If you work in the classic car insurance broker sector, you will understand how hard it can be to accurately price a vintage vehicle. First, the owner wants an agreed value that reflects the cost of restoration, which may not be the true retail or replacement value. Then there’s the variables of model features and specs, period accessories, previous owners service receipts and more. So you need all the info you can get when sorting out a baseline average value for an tatty Triumph 2500 or a mint Maserati Ghibli.
Literature for the office shelf? You could start with the UK Hagerty Price Guide, which has undergone it’s 29th update since being launched ten-years ago. Every quarter, Hagerty analysts monitor insured values, sale prices and auction results to gauge market trends and influences. UK Hagerty Price Guide Editor, John Mayhead, shares the headlines.
Everyman classics have seen a slight increase:
Hagerty’s Classic Index tracks 50 classic cars that are representative of the enthusiast market, cars that are more affordable and numerous than some of the other rarer models tracked. In the past 12 months, the Classic Index has risen by 3% overall, and while some cars have seen values increase sharply, and others similarly down, 30 of the 50 cars tracked moved less than 3% in either direction.
Those moving down include the Jaguar E-Type SIII roadster, which fell by an average of 9% and the Audi Quattro Ur (RR) which fell by 5%. Both of these cars had previously risen steeply in value, and this was likely a market correction. Similarly, Volkswagen Type 2 (Splitscreen) values fell by 18% in the year, having risen post-Covid.
Those that increased most include the ever-popular MGB GT (up 16%), the Mazda MX5 (up 11%) and the Rover SD1 3500 Vanden Plas, up a huge 23%.
These are seemingly big rises, but they must be placed in context. According to the Office for National Statistics, inflation rose 8.8% in the year to July 2022 and only eight of the 50 cars in the Classic Index increased more than this, the remainder effectively losing value in real terms.
Top of the market cars continue to sell well:
Hagerty’s list of 30 most exclusive classics is known as the Gold Index. Including such cars as the Ferrari 250 GTO, the BMW 507 and the Ford GT40, the Gold Index has risen by an average of 17% over the year.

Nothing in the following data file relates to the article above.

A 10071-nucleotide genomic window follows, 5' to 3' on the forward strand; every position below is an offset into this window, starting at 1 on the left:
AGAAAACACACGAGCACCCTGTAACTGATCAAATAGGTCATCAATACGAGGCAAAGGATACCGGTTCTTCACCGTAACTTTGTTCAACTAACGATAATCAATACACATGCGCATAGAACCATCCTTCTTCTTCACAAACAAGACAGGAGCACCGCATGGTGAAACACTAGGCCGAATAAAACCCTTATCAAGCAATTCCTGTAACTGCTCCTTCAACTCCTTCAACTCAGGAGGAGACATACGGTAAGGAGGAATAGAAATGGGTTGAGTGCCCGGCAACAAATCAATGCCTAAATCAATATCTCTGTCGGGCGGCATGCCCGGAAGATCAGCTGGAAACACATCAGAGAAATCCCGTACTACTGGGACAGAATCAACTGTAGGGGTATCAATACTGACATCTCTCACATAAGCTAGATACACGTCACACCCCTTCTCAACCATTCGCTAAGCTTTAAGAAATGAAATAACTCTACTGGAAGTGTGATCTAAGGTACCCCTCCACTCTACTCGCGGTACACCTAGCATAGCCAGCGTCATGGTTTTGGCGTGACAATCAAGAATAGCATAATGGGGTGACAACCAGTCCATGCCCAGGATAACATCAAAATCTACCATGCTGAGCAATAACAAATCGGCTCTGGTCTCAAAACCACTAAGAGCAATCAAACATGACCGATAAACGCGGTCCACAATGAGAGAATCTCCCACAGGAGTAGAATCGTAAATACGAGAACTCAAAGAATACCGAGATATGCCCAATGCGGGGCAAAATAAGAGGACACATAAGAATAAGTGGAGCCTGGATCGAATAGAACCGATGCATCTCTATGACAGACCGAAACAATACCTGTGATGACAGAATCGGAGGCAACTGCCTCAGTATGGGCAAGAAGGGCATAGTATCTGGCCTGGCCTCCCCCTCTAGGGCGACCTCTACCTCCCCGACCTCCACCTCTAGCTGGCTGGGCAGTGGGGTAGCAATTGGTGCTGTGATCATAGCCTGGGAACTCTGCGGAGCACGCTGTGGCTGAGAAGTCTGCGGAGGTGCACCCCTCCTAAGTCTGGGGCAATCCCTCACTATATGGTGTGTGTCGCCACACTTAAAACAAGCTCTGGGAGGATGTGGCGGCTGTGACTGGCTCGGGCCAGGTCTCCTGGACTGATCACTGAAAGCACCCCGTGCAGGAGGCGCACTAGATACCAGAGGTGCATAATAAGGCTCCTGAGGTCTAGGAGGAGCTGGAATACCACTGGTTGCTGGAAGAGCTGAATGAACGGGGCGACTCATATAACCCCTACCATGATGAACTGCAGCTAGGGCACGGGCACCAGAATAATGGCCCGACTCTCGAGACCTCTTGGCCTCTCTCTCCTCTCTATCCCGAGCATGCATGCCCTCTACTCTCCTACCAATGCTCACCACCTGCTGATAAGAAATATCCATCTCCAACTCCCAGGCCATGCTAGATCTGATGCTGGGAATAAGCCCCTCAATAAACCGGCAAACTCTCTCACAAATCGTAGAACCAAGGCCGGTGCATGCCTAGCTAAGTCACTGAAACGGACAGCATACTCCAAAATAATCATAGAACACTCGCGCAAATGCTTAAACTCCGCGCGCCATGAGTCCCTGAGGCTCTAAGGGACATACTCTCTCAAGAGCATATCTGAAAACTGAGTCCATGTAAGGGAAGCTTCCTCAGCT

1970s cars have also done extremely well: Dino 246 GTS values have risen by an astonishing 89% in the year, Porsche 911 2.7RS up by 37% and Lamborghini Miura P400SV values by 29%.
Modern classic ‘Halo’ cars are outperforming everything:
The most significant group of rising stars are the modern classic supercars. The McLaren F1 is up 20% year-on-year, with an average value now a huge £15,225,000. In percentage terms though, it’s the Ferraris that lead: F40 average values have almost doubled in 12 months (97.6% increase), 288 GTO values are up by 71.4% and F50 up by 46.7%.
It is clear that there is a lot of money being put into collectable, younger iconic cars. These are a combination of the traditional big hitters – Gullwing, Miura, 2.7RS – and the new elite – F1 and post-1980 Ferrari ‘halo’ models. Cars of this type are attracting younger buyers, and Hagerty noted the average age of an F40 owner is now younger than a LaFerrari owner.
There may be two key reasons for these market changes. The Pound/Dollar exchange rate has changed significantly in the last 12 months. In September 2021, it was $1.38 to the GBP, today that’s $1.17. With more expensive cars that are traded globally, this can have a major impact.
The other reason is inflation. With most forecasts placing inflation at around 10% in the next 12 months and all predictions pointing towards rising interest rates, there’s a huge incentive for people with money or the ability to borrow at relatively low fixed rates to buy assets.
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